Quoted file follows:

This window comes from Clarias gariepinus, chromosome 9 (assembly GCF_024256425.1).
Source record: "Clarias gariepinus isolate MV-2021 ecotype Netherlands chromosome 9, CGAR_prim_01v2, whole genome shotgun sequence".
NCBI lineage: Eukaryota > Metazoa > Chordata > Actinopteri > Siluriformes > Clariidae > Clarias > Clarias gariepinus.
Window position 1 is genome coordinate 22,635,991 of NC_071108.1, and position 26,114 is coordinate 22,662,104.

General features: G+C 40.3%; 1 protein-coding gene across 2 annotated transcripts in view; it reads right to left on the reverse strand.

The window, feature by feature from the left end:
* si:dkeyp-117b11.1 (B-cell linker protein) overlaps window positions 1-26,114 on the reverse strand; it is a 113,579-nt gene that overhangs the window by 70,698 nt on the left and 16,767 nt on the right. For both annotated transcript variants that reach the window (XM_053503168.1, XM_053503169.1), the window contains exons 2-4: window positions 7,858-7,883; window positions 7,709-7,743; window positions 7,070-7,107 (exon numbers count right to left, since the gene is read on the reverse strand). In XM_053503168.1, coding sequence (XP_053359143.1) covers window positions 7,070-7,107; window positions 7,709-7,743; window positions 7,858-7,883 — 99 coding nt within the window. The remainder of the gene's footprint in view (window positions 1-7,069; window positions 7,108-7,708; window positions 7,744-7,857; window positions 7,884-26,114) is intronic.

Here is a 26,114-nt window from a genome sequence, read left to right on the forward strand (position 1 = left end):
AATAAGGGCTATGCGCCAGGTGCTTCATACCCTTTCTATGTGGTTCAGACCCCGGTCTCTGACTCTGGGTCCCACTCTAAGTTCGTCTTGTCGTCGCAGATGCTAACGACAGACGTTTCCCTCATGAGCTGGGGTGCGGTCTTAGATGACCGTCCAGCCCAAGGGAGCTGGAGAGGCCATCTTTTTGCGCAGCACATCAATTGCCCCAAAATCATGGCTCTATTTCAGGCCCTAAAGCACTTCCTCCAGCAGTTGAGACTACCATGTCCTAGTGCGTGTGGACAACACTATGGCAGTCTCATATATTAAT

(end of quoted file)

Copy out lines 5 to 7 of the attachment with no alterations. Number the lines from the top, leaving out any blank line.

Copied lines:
General features: G+C 40.3%; 1 protein-coding gene across 2 annotated transcripts in view; it reads right to left on the reverse strand.

The window, feature by feature from the left end:
* si:dkeyp-117b11.1 (B-cell linker protein) overlaps window positions 1-26,114 on the reverse strand; it is a 113,579-nt gene that overhangs the window by 70,698 nt on the left and 16,767 nt on the right. For both annotated transcript variants that reach the window (XM_053503168.1, XM_053503169.1), the window contains exons 2-4: window positions 7,858-7,883; window positions 7,709-7,743; window positions 7,070-7,107 (exon numbers count right to left, since the gene is read on the reverse strand). In XM_053503168.1, coding sequence (XP_053359143.1) covers window positions 7,070-7,107; window positions 7,709-7,743; window positions 7,858-7,883 — 99 coding nt within the window. The remainder of the gene's footprint in view (window positions 1-7,069; window positions 7,108-7,708; window positions 7,744-7,857; window positions 7,884-26,114) is intronic.